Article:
Book: Castro gave POW ransom plan to Vietnam

Cuban dictator taught Hanoi how to capture U.S. POWs to squeeze $$ from U.S.

By C.J. Raven
U.S. Veteran Dispatch
May 24, 2007

A book due in stores May 29 charges Cuban dictator Fidel Castro with providing the communist North Vietnamese government a strategy to capture and trade for money American prisoners of war.

"An Enormous Crime; The Definitive Account of American POWs Abandoned in Southeast Asia," from St. Martin's Press, details how Castro won the confidence of Ho Chi Minh and convinced him and North Vietnamese military leaders to implement the so-called Cuban Plan during the earliest days of the Vietnam War.

Authors Bill Hendon, a former U.S. Republican congressman from North Carolina, and Elizabeth A. Stewart, whose father was shot down and remains missing in North Vietnam, have assembled more than 60,000 pages of previously unpublished U.S. documents. The information clearly illustrates that the U.S. government has always known about hundreds of American POWs who were never released.

Hendon and Stewart reveal that long after the Vietnam War ended and the Nixon Administration reneged on its promise to pay $4.75 billion in reconstruction aid, North Vietnam continued to hold a second, "secret" group of American POWs, to be used in a future trade for aid.

Fidel Castro's influence in communist circles was deep, and even penetrated the officer level of the North Vietnamese Army:

Thirty two years ago, just after the fall of Saigon in April 1975 and the complete takeover of Vietnam by the North Vietnamese, communist Colonel Le Phuong whispered a state secret to an old friend: "We still keep about 800 America pilots alive. We will exchange these pilots with conditions."

His old friend was shocked. He said to the colonel, "I believe we have released all the American pilots two years ago in the exchange of war prisoners after the Paris Peace Agreement."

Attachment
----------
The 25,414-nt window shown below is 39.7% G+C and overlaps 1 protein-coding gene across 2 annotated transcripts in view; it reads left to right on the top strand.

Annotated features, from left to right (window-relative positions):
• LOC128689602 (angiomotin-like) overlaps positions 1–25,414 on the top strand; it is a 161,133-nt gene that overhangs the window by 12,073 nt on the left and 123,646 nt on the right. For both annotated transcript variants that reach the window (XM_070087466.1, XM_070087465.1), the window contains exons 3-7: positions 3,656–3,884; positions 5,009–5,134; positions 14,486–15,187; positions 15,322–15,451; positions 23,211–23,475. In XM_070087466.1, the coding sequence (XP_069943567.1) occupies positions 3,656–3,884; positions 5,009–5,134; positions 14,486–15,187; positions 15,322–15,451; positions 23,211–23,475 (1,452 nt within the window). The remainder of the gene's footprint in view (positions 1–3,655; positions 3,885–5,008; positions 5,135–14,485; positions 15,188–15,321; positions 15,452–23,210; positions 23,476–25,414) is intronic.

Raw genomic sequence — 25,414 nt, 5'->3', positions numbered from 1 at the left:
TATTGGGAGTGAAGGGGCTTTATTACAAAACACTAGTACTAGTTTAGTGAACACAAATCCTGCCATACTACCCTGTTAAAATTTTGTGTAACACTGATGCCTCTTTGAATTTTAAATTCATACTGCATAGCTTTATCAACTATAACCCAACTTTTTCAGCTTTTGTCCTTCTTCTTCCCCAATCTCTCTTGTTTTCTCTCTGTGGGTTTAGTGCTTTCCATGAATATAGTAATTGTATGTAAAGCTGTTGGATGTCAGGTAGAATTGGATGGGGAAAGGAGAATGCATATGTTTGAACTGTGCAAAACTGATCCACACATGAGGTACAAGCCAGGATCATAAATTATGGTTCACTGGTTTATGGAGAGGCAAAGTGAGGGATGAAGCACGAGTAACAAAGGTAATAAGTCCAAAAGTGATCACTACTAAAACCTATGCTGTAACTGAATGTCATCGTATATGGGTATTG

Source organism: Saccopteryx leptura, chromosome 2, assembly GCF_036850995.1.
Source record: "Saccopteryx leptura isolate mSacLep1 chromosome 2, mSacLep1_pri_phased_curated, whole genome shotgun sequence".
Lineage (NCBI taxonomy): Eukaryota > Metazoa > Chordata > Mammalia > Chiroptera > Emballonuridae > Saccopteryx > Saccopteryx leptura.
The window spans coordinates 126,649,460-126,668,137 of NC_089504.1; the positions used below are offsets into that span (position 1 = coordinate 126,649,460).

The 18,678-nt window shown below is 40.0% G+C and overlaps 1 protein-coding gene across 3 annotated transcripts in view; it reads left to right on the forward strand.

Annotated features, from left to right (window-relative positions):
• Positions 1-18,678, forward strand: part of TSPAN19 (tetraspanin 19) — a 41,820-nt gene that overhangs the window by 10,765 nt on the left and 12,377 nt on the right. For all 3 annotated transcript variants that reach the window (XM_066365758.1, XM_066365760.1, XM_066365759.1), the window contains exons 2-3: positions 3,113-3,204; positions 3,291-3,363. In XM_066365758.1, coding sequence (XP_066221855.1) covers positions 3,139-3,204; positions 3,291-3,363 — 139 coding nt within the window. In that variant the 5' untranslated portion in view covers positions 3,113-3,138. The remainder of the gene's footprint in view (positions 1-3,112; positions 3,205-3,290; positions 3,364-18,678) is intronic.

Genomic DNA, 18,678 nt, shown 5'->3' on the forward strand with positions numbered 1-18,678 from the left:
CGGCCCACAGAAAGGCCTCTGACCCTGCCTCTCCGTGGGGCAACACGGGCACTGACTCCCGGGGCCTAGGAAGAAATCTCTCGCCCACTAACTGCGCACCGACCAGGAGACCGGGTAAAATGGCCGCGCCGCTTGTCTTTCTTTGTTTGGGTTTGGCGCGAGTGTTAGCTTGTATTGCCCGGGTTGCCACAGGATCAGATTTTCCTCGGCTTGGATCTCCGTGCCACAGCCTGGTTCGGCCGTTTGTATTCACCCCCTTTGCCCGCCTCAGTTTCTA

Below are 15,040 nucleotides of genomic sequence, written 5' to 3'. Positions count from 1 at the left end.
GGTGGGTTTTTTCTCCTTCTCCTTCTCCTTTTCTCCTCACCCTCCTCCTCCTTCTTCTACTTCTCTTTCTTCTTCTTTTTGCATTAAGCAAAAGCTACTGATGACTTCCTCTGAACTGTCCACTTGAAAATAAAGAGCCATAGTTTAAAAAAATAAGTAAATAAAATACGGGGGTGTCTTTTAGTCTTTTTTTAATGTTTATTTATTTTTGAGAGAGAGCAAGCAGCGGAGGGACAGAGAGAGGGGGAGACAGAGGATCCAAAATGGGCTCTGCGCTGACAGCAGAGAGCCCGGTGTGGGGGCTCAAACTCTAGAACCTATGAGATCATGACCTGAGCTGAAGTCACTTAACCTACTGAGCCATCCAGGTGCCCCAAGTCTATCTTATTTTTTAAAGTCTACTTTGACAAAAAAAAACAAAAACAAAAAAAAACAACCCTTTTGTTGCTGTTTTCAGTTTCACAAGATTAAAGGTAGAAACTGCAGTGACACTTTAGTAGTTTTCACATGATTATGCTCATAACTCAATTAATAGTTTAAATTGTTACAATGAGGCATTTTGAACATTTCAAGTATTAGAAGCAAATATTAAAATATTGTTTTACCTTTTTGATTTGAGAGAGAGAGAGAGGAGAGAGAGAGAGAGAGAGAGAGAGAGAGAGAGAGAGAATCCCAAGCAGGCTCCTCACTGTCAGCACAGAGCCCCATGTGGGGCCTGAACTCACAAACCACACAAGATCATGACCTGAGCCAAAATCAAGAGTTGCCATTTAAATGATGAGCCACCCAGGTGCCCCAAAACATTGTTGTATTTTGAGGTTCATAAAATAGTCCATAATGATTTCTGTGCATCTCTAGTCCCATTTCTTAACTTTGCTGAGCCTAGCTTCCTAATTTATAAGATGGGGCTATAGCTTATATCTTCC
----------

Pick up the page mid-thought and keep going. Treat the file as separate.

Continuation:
The colonel shook his head and explained, "We are not so stupid to do that. Cuba suggested to us to keep them back for future negotiations, just as Cuba itself had done previously."

"An Enormous Crime" reveals that indeed, 14 years earlier in the aftermath of the 1961 Bay of Pigs fiasco Fidel Castro had successfully forced President John F. Kennedy and Attorney General Robert F. Kennedy into paying $53 million for 1,200 captured Bay of Pigs soldiers. He taught Hanoi a valuable lesson: America values captured soldiers and will pay big money to get them back.

The story was simple: after the 1,200 U.S.-trained and equipped, anti-communist soldiers were captured by Castro's military forces, Fidel immediately stated he would be willing to exchange them for "indemnification" or "war reparations" for the "damage" caused during the Bay of Pigs invasion. Specifically, Castro demanded 500 Super D-8 Caterpillar tractors worth $28 million.

The Kennedy brothers, reeling from their first major foreign policy failure, jumped at the opportunity to recover these freedom fighters. An all-out national campaign, known as the Tractors for Freedom Committee, was launched and led by former first lady Eleanor Roosevelt, Milton Eisenhower, the former president's distinguished brother, and famed United Auto Workers union leader Walter Reuther.

President Kennedy urged all Americans to contribute to the purchase of the tractors. Calling the prisoners "our brothers," the president expressed confidence that "every American would want to help." He even pledged to make the first donation himself.

Thousand upon thousand of Americans contributed by sending their donations to the Tractor Committee's Post Office Box Freedom near the UAW headquarters in Detroit.

But then Congress stepped in to stop the deal. Senators labeled it "tribute" and "ransom" and threatened to stop the exchange. Sen. Thomas Dodd said, "The American people will, for the first time to my knowledge, be making use of ransom and tribute as an instrument of policy. If we start to pay tribute now for 1,000 of the 1 billion communist hostages, where will it stop?"

Former Vice President Richard Nixon declared the exchange plan "morally wrong." Nixon declared that America had "decided 100 years ago that human lives are not something to be bartered on the slave block." To continue with the trade, the former vice president and Kennedy rival said, "would encourage every tin horn dictator around the world to try to take advantage of America."

Opponents of the tractors-for-hostage plan then raised the possibility that Castro would use these tractors to build military installations and missile sites. So, under mounting media and Congressional pressure, Kennedy pulled the deal off the table and all hope for the 1,200 hostages seemed lost.